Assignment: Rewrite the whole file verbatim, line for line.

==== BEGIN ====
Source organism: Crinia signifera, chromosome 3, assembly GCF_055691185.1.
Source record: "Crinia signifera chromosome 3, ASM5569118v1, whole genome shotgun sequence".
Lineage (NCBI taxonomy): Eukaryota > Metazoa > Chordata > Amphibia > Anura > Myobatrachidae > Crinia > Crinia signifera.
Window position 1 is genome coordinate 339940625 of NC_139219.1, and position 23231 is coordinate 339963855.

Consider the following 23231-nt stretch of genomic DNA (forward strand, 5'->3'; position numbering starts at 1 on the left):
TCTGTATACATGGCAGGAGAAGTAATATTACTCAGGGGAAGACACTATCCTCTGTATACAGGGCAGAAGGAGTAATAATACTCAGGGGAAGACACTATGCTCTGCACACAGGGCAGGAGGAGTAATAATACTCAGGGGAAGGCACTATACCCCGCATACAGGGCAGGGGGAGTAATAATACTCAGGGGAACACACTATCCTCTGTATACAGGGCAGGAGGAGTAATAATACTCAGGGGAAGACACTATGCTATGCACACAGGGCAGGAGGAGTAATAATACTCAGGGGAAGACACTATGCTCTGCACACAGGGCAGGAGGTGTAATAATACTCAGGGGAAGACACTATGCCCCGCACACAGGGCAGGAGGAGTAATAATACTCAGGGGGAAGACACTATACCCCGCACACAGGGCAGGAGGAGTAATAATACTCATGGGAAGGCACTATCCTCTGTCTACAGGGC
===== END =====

Source organism: Crinia signifera, chromosome 3, assembly GCF_055691185.1.
Source record: "Crinia signifera chromosome 3, ASM5569118v1, whole genome shotgun sequence".
Lineage (NCBI taxonomy): Eukaryota > Metazoa > Chordata > Amphibia > Anura > Myobatrachidae > Crinia > Crinia signifera.
Window position 1 is genome coordinate 339940625 of NC_139219.1, and position 23231 is coordinate 339963855.

Consider the following 23231-nt stretch of genomic DNA (forward strand, 5'->3'; position numbering starts at 1 on the left):
TCTGTATACATGGCAGGAGAAGTAATATTACTCAGGGGAAGACACTATCCTCTGTATACAGGGCAGAAGGAGTAATAATACTCAGGGGAAGACACTATGCTCTGCACACAGGGCAGGAGGAGTAATAATACTCAGGGGAAGGCACTATACCCCGCATACAGGGCAGGGGGAGTAATAATACTCAGGGGAACACACTATCCTCTGTATACAGGGCAGGAGGAGTAATAATACTCAGGGGAAGACACTATGCTATGCACACAGGGCAGGAGGAGTAATAATACTCAGGGGAAGACACTATGCTCTGCACACAGGGCAGGAGGTGTAATAATACTCAGGGGAAGACACTATGCCCCGCACACAGGGCAGGAGGAGTAATAATACTCAGGGGGAAGACACTATACCCCGCACACAGGGCAGGAGGAGTAATAATACTCATGGGAAGGCACTATCCTCTGTCTACAGGGC